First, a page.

There’s been a lot of talk about how Black Lives Matter activists defacing statues of Columbus or Robert E. Lee is an attack on history. It’s not. The statues themselves are an attack on history.
Even in his own time, Christopher Columbus was widely considered a genocidal criminal. Bartolomé de las Casas, for example, a contemporary of Columbus and a witness to his crimes against humanity, documented European atrocities against the American Indians in his book A Short Account of the Destruction of the Indies. It was only in the 20th Century, when the American ruling class wanted to co-opt the massive wave of Southern Italian immigrants into the American mainstream, and turn them away from socialism and anarchism, that Columbus was put on a pedestal as an Italian hero.
Similarly, in the decade after the United States Civil War everybody, including the Confederates themselves, understood that the war had been about slavery. It was only later in the 19th Century, after the restoration of white supremacy in the South, that the myths about the war being about “states rights” or “tariffs” came into being. Accompanying the rewriting of history, The Daughters of the Confederacy began putting up statues of Robert E. Lee and Stonewall Jackson, traitors who betrayed the oath they took on the graduation from West Point, and who if they had been American Indians waging war against Lincoln’s government surely would have been hanged. The statues were designed not only to distort history, but to intimidate black southerners out of demanding their rights as full citizens. The myth of the Lost Cause replaced the reality of the war to end slavery.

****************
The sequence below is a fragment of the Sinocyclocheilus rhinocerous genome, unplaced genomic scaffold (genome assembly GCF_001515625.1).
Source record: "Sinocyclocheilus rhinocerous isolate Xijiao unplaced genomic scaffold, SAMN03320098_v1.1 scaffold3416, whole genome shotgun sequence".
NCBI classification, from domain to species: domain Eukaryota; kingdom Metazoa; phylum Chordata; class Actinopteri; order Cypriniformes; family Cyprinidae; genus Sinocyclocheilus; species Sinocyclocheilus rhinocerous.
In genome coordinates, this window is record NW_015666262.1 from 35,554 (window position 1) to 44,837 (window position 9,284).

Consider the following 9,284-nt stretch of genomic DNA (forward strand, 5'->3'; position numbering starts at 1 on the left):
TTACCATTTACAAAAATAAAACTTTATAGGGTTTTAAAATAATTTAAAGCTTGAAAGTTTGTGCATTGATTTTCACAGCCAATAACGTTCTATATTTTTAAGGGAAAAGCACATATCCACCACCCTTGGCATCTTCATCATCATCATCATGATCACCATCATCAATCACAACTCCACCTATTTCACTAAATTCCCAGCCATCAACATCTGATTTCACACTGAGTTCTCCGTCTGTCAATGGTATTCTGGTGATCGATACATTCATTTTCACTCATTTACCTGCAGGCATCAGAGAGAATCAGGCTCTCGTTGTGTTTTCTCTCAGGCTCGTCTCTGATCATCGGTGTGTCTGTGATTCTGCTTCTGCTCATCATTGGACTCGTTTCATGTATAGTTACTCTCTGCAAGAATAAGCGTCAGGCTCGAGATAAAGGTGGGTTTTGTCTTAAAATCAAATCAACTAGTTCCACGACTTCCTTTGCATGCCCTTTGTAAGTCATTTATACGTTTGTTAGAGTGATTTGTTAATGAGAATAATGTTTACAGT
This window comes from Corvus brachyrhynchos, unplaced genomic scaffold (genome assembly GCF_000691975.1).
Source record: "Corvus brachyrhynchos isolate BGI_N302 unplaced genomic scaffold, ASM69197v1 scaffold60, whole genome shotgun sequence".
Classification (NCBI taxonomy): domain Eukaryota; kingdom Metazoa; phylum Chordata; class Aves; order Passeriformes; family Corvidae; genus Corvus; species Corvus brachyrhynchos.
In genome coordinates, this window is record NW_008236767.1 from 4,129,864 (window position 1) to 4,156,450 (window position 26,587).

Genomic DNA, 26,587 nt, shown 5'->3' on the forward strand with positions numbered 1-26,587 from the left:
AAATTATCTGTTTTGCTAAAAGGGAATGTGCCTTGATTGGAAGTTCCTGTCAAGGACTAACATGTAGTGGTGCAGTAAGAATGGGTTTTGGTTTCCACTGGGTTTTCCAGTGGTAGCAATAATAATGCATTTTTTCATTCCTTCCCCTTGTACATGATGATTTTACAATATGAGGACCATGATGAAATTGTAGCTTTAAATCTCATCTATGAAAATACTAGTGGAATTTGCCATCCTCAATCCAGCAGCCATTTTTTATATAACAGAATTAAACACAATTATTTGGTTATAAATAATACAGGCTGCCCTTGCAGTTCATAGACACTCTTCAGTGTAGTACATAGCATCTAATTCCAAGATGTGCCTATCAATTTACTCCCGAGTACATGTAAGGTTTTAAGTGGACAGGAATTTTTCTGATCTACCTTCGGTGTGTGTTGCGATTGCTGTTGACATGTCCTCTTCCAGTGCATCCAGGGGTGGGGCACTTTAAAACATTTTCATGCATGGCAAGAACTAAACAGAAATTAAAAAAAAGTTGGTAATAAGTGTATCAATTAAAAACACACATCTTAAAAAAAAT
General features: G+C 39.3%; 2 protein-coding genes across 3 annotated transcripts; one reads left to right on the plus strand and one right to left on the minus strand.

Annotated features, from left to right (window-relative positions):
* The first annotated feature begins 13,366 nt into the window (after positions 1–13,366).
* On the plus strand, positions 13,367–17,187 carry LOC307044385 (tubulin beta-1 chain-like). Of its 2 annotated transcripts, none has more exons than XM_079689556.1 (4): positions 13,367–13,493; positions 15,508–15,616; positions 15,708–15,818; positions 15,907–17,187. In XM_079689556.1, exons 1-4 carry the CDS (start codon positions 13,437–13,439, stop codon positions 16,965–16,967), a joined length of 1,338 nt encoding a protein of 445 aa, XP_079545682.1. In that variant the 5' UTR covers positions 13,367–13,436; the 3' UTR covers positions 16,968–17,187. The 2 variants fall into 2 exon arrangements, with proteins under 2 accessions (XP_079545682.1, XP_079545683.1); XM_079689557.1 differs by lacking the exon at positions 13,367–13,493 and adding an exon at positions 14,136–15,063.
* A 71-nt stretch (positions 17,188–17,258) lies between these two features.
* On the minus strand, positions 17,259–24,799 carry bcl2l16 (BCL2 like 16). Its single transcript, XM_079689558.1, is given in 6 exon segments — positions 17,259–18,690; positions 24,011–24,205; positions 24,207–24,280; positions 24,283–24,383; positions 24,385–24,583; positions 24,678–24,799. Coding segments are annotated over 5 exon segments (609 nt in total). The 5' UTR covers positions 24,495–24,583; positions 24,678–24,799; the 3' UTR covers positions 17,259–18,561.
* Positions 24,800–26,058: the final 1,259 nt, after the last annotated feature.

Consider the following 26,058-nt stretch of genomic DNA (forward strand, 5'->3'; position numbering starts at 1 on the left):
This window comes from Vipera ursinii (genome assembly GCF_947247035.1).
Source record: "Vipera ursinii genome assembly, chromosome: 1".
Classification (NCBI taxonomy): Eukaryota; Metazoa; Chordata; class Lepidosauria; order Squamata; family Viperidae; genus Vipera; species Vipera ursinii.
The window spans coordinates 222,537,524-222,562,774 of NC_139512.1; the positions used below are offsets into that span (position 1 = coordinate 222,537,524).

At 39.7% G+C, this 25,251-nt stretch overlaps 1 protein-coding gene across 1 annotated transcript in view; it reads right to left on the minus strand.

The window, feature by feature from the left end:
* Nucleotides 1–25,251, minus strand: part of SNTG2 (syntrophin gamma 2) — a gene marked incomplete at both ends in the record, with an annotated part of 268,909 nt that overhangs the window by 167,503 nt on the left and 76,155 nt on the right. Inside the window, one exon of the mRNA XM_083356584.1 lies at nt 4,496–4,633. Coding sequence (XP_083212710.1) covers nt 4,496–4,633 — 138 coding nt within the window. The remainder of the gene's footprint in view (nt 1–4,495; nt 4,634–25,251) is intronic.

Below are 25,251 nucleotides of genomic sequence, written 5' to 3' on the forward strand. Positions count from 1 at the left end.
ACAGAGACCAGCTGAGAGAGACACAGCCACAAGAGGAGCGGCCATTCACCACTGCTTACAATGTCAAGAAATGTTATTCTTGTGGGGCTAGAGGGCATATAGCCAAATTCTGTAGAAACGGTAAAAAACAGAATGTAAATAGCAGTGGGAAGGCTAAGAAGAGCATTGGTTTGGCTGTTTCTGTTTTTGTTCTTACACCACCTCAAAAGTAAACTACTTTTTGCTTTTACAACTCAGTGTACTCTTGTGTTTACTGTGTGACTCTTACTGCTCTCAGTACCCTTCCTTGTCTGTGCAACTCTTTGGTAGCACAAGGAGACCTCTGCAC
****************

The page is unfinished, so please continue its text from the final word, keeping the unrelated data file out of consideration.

But there are even more direct attacks on history than merely creating myths to distort it. King Leopold, for example, who would rightfully be recognized as a war criminal on the level of Hitler himself had he killed white Eastern European Jews and not Africans, had his subordinates burn almost the entire archive of his murderous adventure in the Congo. A more recent example would be the British government’s destruction of its own archives, more specifically of the evidence that it ran a brutal counterinsurgency campaign against the Mau Mau in Kenya and against anti-colonial rebels in Malaysia.
Among the documents that appear to have been destroyed were: records of the abuse of Mau Mau insurgents detained by British colonial authorities, who were tortured and sometimes murdered; reports that may have detailed the alleged massacre of 24 unarmed villagers in Malaya by soldiers of the Scots Guards in 1948; most of the sensitive documents kept by colonial authorities in Aden, where the army’s Intelligence Corps operated a secret torture centre for several years in the 1960s; and every sensitive document kept by the authorities in British Guiana, a colony whose policies were heavily influenced by successive US governments and whose post-independence leader was toppled in a coup orchestrated by the CIA.